The Pulse

Assessing the Latest India-Pakistan Prime Ministers Meeting

The Indian and Pakistani prime ministers met for the first time in 2015. What did their meeting accomplish?

Assessing the Latest India-Pakistan Prime Ministers Meeting
Credit: Flickr/ MEAphotogallery

As planned, Indian Prime Minister Narendra Modi and Pakistan Prime Minister Nawaz Sharif met in Ufa, Russia, on the sidelines of the Shanghai Cooperation Organization (SCO) summit where both India and Pakistan are currently observers and slated for accession over the next year. The meeting between the leaders of the two rival South Asian states is their first since late 2014, when they met on the sidelines of the South Asian Association for Regional Cooperation (SAARC) summit in Kathmandu, Nepal. In August 2014, relations between the two states declined precipitously after a brief period of rapprochement immediately after Modi was elected to office in India. India called off foreign secretary-level talks after Pakistan interfaced with Kashmir-based separatists, and in the months since, other issues, including Pakistan’s treatment of anti-India terrorists and an increase in incidents along the disputed Kashmir border, have kept the bilateral cold.

The meeting in Ufa is being heralded as a breakthrough by India’s ruling Bharatiya Janata Party (BJP), but we’ve seen this story before. In concrete terms, the Modi-Sharif meeting in Ufa had a clear list of outcomes. The most contentious is the announcement that Modi will head to Islamabad next year on the occasion of the 19th SAARC Summit. If that visit goes through, it will mark the first time an Indian Prime Minister has traveled to Pakistan since Modi’s BJP predecessor, Atal Behari Vajpayee, did so in 2004. It appears that Modi’s intention to go to Islamabad has not been linked to any broader issues in the relationship, such as Pakistan’s treatment of the terrorists who masterminded the devastating November 26, 2008 terror attacks in Mumbai that killed over 150, including Zaki-ur-Rehman Lakhvi.

In addition to Modi’s plans to visit Pakistan, the two leaders issued a joint statement. The joint statement laid out five steps “to be taken by the two sides,” including a meeting of their national security advisers to be held in New Delhi to discuss terrorism, a meeting of the director generals of India’s Border Security Force and Pakistan’s Rangers followed by a meeting of their respective Director-Generals of Military Operations (DGMOS). Meetings between the DGMOs of the two countries are rare and the last one took place in December 2013–as I wrote in The Diplomat then, the DGMOs meeting back then proved rather hollow and disappointing. Modi and Sharif additionally set out to release arrested fishermen, a regular and mundane show of goodwill at this point. A fourth step noted that the two would work to establish mechanisms “for facilitating religious tourism,” with little additional detail. The final step noted that the two leaders had agreed that the Mumbai terror attacks case trial needed to be expedited.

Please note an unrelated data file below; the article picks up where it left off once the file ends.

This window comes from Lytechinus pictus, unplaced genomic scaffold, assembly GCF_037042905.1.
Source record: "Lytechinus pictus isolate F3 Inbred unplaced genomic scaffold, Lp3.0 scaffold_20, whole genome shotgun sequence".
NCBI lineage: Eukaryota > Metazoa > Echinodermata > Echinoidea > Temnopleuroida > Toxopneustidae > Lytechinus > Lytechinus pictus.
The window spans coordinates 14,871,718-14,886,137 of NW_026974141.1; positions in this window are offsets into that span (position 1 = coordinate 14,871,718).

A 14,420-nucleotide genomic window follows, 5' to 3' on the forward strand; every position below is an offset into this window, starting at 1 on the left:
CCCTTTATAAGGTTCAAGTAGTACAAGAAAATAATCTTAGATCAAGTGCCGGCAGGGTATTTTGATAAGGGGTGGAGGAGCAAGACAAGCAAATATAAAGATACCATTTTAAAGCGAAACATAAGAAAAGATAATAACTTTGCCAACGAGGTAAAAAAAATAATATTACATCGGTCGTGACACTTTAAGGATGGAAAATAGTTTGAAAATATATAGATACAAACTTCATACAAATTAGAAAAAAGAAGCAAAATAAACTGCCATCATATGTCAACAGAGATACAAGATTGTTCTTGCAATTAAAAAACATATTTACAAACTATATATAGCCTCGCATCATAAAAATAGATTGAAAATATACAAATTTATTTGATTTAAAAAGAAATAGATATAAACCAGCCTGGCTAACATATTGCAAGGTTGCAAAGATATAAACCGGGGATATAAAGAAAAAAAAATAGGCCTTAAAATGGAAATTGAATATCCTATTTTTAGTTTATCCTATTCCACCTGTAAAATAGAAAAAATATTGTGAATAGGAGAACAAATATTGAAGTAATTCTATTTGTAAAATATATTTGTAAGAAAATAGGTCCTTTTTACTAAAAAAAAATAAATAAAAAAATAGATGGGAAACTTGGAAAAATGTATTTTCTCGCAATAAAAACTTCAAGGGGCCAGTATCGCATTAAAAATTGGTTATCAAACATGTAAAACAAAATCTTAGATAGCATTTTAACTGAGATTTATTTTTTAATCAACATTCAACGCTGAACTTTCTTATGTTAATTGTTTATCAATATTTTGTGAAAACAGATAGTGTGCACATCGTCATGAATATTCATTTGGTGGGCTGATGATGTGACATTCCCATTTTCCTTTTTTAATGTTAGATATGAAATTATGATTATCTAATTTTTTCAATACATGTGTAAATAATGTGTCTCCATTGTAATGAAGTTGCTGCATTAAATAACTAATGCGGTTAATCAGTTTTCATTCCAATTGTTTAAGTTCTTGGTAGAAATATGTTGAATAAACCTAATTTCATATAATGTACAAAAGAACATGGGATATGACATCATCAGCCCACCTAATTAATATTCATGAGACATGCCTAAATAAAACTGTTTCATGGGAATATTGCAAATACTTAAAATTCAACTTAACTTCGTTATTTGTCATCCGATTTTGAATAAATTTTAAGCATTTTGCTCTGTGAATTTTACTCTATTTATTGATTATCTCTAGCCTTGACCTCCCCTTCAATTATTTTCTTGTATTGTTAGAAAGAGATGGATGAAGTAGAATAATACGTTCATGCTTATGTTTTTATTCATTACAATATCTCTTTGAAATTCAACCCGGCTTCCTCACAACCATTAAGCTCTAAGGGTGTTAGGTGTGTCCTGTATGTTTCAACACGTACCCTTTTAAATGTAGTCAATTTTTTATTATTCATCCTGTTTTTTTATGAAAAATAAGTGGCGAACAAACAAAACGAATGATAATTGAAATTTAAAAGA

An additional point of interest with this meeting is the claim being made by senior officials in the BJP that Pakistan has agreed to India’s definition of terrorism. Indian leaders have long criticized Pakistan for distinguishing between “good” (or useful) terrorists and “bad” terrorists (the kind that terrorize the Pakistani state and polity).”Both sides condemned terrorism in all its forms and agreed to cooperate with each other to eliminate the menace of terrorism from South Asia,” Pakistani Foreign Secretary Aizaz Ahmad Chaudhry said in a statement after the prime minister’s meeting. The BJP’s MJ Akbar took this statement to mean that Pakistan has come around to the Indian definition of terrorism: “For the first time Pakistan has accepted to combat terrorism in ‘all its forms’,” he said.

I remain skeptical that this meeting, or the steps laid out in the joint statement, will be sufficient to cause any real momentum leading toward an improvement in the overall state of India-Pakistan relations. Part of the reason lays in the fact that Sharif and Pakistan’s civilian leadership don’t hold a controlling stake in Pakistan’s foreign and security policy. Ultimately, elites within Pakistan’s military-intelligence community, the same forces that have historically worked to spoil any budding rapprochement between the two countries, have a greater say over the direction of this relationship than Sharif’s government. As I said, we’ve seen this story before: Sharif and Modi are veterans at shaking each other’s hands and posing for photo ops, but the realities along the Line of Control and Pakistan’s treatment of cross-border terror and sub-conventional warfare remain static. As much as I’d love to be proven wrong regarding my skepticism, there’s little in the Ufa encounter that suggests real change may be on the horizon.